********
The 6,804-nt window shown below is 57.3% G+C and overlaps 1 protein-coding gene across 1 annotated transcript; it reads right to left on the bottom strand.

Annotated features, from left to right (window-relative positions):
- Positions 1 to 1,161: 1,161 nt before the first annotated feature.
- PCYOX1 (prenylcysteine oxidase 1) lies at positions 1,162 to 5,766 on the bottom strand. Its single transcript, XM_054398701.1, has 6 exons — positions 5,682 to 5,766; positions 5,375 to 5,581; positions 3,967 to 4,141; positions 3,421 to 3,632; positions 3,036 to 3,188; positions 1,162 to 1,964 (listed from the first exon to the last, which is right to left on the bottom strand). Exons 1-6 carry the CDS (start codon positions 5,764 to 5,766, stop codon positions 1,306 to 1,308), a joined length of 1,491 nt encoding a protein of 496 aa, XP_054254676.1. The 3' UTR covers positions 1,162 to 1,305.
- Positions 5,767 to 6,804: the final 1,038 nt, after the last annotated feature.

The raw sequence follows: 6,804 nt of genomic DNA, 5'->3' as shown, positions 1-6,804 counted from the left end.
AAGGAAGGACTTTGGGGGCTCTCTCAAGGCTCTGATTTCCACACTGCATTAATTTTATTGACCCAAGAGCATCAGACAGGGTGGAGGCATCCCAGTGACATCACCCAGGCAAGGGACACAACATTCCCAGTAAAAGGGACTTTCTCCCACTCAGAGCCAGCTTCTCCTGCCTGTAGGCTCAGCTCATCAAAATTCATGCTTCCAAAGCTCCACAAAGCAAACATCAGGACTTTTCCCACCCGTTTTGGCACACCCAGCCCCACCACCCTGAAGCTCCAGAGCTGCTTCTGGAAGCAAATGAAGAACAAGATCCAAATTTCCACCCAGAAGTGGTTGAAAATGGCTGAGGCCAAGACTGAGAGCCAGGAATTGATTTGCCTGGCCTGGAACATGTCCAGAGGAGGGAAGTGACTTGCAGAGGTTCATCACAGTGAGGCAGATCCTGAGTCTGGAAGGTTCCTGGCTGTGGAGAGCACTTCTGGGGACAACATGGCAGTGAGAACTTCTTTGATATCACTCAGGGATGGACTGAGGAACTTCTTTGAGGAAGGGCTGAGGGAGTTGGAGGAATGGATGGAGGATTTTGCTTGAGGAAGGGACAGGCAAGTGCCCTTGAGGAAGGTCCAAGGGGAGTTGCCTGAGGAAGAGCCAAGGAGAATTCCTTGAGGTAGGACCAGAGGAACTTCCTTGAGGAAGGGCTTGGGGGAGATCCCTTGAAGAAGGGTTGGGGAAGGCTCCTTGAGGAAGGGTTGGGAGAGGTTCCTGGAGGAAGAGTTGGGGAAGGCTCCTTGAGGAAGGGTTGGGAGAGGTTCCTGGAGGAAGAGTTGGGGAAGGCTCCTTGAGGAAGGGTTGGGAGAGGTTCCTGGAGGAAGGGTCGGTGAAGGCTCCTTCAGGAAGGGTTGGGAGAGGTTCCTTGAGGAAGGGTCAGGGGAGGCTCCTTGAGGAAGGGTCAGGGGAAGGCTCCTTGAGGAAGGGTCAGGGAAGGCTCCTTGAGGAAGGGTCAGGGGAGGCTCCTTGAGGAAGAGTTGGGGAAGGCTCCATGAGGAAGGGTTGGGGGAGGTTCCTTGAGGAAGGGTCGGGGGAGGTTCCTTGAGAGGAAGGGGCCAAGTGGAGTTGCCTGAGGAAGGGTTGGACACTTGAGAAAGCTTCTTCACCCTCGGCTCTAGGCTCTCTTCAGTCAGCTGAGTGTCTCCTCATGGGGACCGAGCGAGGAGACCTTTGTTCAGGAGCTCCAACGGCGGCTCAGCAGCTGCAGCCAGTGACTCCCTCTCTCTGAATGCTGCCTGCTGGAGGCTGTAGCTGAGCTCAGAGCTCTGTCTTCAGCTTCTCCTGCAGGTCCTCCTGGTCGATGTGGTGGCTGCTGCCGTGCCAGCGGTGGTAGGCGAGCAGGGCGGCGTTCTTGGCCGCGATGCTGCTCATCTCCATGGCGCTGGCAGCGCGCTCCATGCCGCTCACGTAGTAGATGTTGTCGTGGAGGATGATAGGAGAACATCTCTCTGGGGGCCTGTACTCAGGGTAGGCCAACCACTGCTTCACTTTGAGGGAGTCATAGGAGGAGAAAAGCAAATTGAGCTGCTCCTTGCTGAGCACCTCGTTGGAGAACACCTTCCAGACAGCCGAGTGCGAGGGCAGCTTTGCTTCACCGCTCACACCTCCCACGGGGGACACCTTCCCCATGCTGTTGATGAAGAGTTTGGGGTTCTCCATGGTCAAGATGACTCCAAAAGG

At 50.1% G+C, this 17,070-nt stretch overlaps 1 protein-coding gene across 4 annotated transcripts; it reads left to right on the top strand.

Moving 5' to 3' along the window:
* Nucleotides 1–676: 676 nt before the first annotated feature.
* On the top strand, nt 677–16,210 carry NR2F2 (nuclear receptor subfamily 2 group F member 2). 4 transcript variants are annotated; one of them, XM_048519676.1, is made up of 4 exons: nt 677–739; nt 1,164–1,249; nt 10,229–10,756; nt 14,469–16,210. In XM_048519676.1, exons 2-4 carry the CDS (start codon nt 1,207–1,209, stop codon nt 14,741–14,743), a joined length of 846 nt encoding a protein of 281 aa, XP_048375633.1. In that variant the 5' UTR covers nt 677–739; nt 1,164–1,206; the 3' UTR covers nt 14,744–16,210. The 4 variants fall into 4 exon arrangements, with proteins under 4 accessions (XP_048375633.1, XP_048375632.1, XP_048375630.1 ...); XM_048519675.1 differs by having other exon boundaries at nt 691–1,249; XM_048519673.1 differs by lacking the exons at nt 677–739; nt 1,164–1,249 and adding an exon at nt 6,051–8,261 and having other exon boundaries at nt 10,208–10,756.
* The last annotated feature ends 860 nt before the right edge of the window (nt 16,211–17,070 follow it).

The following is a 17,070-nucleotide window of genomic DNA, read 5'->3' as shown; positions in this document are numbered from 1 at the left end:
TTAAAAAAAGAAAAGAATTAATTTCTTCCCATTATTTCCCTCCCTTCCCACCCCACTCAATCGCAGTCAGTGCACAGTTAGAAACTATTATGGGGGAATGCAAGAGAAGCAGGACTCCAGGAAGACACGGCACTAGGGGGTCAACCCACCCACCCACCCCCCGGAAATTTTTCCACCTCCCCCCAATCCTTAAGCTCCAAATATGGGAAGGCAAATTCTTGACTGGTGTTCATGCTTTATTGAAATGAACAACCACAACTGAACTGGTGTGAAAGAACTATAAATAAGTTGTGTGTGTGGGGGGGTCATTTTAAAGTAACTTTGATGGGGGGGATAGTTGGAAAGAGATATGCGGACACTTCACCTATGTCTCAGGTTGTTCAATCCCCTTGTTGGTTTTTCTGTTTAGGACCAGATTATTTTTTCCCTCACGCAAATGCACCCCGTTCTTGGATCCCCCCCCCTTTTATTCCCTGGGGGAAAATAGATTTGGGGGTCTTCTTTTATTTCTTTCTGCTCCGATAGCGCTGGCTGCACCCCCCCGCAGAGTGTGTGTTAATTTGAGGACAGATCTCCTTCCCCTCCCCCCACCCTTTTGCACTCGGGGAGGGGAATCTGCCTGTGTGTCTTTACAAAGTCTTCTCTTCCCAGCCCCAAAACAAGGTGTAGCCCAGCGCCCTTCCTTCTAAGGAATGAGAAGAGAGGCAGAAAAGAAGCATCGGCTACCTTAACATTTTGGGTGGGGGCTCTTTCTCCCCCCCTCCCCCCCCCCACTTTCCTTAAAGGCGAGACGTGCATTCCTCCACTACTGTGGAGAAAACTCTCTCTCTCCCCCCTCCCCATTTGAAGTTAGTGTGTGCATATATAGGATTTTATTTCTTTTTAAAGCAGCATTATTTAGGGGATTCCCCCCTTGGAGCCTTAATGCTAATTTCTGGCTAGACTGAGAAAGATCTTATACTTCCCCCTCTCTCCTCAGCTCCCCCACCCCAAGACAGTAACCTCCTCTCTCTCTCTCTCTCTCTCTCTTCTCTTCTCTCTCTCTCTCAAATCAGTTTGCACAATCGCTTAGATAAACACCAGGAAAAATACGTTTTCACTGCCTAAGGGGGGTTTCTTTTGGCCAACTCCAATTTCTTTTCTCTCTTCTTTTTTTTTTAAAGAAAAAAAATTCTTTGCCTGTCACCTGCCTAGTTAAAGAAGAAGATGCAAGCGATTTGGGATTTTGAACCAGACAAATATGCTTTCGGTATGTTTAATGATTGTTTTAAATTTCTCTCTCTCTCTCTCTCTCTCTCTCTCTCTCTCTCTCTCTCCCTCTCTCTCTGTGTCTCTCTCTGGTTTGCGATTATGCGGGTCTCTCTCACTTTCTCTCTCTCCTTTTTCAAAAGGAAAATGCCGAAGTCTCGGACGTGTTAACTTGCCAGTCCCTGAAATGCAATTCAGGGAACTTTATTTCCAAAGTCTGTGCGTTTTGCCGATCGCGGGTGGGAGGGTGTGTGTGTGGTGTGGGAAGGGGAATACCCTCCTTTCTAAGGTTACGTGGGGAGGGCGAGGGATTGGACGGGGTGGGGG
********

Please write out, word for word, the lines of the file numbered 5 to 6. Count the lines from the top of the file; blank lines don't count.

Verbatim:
- Positions 5,767 to 6,804: the final 1,038 nt, after the last annotated feature.

The raw sequence follows: 6,804 nt of genomic DNA, 5'->3' as shown, positions 1-6,804 counted from the left end.